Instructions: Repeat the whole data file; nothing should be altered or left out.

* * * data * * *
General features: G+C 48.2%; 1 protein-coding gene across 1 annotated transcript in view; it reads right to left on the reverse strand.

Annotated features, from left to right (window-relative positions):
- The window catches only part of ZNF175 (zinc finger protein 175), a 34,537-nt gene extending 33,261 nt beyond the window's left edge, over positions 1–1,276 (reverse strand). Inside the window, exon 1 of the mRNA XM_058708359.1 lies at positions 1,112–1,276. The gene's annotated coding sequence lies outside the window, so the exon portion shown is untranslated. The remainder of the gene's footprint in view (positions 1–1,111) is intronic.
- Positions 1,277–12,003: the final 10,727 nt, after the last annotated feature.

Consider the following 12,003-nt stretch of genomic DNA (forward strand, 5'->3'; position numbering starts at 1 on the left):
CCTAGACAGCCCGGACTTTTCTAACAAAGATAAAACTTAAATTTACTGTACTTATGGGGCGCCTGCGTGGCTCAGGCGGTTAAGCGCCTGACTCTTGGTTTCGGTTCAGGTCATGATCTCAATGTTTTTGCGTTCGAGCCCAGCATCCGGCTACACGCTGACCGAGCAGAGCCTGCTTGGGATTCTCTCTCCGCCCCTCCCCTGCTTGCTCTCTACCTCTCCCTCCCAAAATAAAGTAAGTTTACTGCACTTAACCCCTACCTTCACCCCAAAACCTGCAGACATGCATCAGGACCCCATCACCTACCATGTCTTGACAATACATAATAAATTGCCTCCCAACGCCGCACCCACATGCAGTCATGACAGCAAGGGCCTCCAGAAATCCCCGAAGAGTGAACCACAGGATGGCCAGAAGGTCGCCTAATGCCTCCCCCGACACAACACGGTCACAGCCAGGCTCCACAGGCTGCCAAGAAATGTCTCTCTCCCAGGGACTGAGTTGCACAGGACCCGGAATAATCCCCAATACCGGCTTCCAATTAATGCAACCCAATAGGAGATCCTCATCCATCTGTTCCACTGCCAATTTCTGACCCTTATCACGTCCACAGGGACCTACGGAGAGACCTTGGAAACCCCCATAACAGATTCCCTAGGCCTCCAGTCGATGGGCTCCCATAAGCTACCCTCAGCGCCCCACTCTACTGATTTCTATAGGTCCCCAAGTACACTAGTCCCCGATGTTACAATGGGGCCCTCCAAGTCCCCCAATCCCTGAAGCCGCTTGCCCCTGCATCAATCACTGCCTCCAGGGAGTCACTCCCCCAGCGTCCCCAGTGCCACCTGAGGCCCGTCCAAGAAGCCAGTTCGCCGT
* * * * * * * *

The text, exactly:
General features: G+C 48.2%; 1 protein-coding gene across 1 annotated transcript in view; it reads right to left on the reverse strand.

Annotated features, from left to right (window-relative positions):
- The window catches only part of ZNF175 (zinc finger protein 175), a 34,537-nt gene extending 33,261 nt beyond the window's left edge, over positions 1–1,276 (reverse strand). Inside the window, exon 1 of the mRNA XM_058708359.1 lies at positions 1,112–1,276. The gene's annotated coding sequence lies outside the window, so the exon portion shown is untranslated. The remainder of the gene's footprint in view (positions 1–1,111) is intronic.
- Positions 1,277–12,003: the final 10,727 nt, after the last annotated feature.

Consider the following 12,003-nt stretch of genomic DNA (forward strand, 5'->3'; position numbering starts at 1 on the left):
CCTAGACAGCCCGGACTTTTCTAACAAAGATAAAACTTAAATTTACTGTACTTATGGGGCGCCTGCGTGGCTCAGGCGGTTAAGCGCCTGACTCTTGGTTTCGGTTCAGGTCATGATCTCAATGTTTTTGCGTTCGAGCCCAGCATCCGGCTACACGCTGACCGAGCAGAGCCTGCTTGGGATTCTCTCTCCGCCCCTCCCCTGCTTGCTCTCTACCTCTCCCTCCCAAAATAAAGTAAGTTTACTGCACTTAACCCCTACCTTCACCCCAAAACCTGCAGACATGCATCAGGACCCCATCACCTACCATGTCTTGACAATACATAATAAATTGCCTCCCAACGCCGCACCCACATGCAGTCATGACAGCAAGGGCCTCCAGAAATCCCCGAAGAGTGAACCACAGGATGGCCAGAAGGTCGCCTAATGCCTCCCCCGACACAACACGGTCACAGCCAGGCTCCACAGGCTGCCAAGAAATGTCTCTCTCCCAGGGACTGAGTTGCACAGGACCCGGAATAATCCCCAATACCGGCTTCCAATTAATGCAACCCAATAGGAGATCCTCATCCATCTGTTCCACTGCCAATTTCTGACCCTTATCACGTCCACAGGGACCTACGGAGAGACCTTGGAAACCCCCATAACAGATTCCCTAGGCCTCCAGTCGATGGGCTCCCATAAGCTACCCTCAGCGCCCCACTCTACTGATTTCTATAGGTCCCCAAGTACACTAGTCCCCGATGTTACAATGGGGCCCTCCAAGTCCCCCAATCCCTGAAGCCGCTTGCCCCTGCATCAATCACTGCCTCCAGGGAGTCACTCCCCCAGCGTCCCCAGTGCCACCTGAGGCCCGTCCAAGAAGCCAGTTCGCCGT